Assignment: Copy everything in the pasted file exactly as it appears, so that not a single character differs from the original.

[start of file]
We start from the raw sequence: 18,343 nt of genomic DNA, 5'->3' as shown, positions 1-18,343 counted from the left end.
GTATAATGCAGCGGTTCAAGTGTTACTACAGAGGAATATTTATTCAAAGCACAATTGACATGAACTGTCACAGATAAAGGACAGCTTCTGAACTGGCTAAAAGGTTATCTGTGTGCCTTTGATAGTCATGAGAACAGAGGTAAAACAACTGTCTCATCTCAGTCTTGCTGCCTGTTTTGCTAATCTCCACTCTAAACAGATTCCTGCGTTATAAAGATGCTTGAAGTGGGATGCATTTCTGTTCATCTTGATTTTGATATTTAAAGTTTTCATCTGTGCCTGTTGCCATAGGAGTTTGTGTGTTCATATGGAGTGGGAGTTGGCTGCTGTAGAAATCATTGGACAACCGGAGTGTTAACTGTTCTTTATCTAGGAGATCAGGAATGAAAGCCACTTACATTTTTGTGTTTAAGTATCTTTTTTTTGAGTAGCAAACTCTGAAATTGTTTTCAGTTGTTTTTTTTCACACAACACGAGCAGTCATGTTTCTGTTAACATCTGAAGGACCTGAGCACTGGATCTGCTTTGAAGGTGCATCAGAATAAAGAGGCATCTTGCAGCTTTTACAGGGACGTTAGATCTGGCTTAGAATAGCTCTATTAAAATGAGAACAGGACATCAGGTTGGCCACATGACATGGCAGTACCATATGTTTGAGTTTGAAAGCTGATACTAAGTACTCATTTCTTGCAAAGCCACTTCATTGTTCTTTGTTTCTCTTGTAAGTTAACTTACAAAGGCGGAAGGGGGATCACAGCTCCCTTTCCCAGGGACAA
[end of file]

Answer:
We start from the raw sequence: 18,343 nt of genomic DNA, 5'->3' as shown, positions 1-18,343 counted from the left end.
GTATAATGCAGCGGTTCAAGTGTTACTACAGAGGAATATTTATTCAAAGCACAATTGACATGAACTGTCACAGATAAAGGACAGCTTCTGAACTGGCTAAAAGGTTATCTGTGTGCCTTTGATAGTCATGAGAACAGAGGTAAAACAACTGTCTCATCTCAGTCTTGCTGCCTGTTTTGCTAATCTCCACTCTAAACAGATTCCTGCGTTATAAAGATGCTTGAAGTGGGATGCATTTCTGTTCATCTTGATTTTGATATTTAAAGTTTTCATCTGTGCCTGTTGCCATAGGAGTTTGTGTGTTCATATGGAGTGGGAGTTGGCTGCTGTAGAAATCATTGGACAACCGGAGTGTTAACTGTTCTTTATCTAGGAGATCAGGAATGAAAGCCACTTACATTTTTGTGTTTAAGTATCTTTTTTTTGAGTAGCAAACTCTGAAATTGTTTTCAGTTGTTTTTTTTCACACAACACGAGCAGTCATGTTTCTGTTAACATCTGAAGGACCTGAGCACTGGATCTGCTTTGAAGGTGCATCAGAATAAAGAGGCATCTTGCAGCTTTTACAGGGACGTTAGATCTGGCTTAGAATAGCTCTATTAAAATGAGAACAGGACATCAGGTTGGCCACATGACATGGCAGTACCATATGTTTGAGTTTGAAAGCTGATACTAAGTACTCATTTCTTGCAAAGCCACTTCATTGTTCTTTGTTTCTCTTGTAAGTTAACTTACAAAGGCGGAAGGGGGATCACAGCTCCCTTTCCCAGGGACAA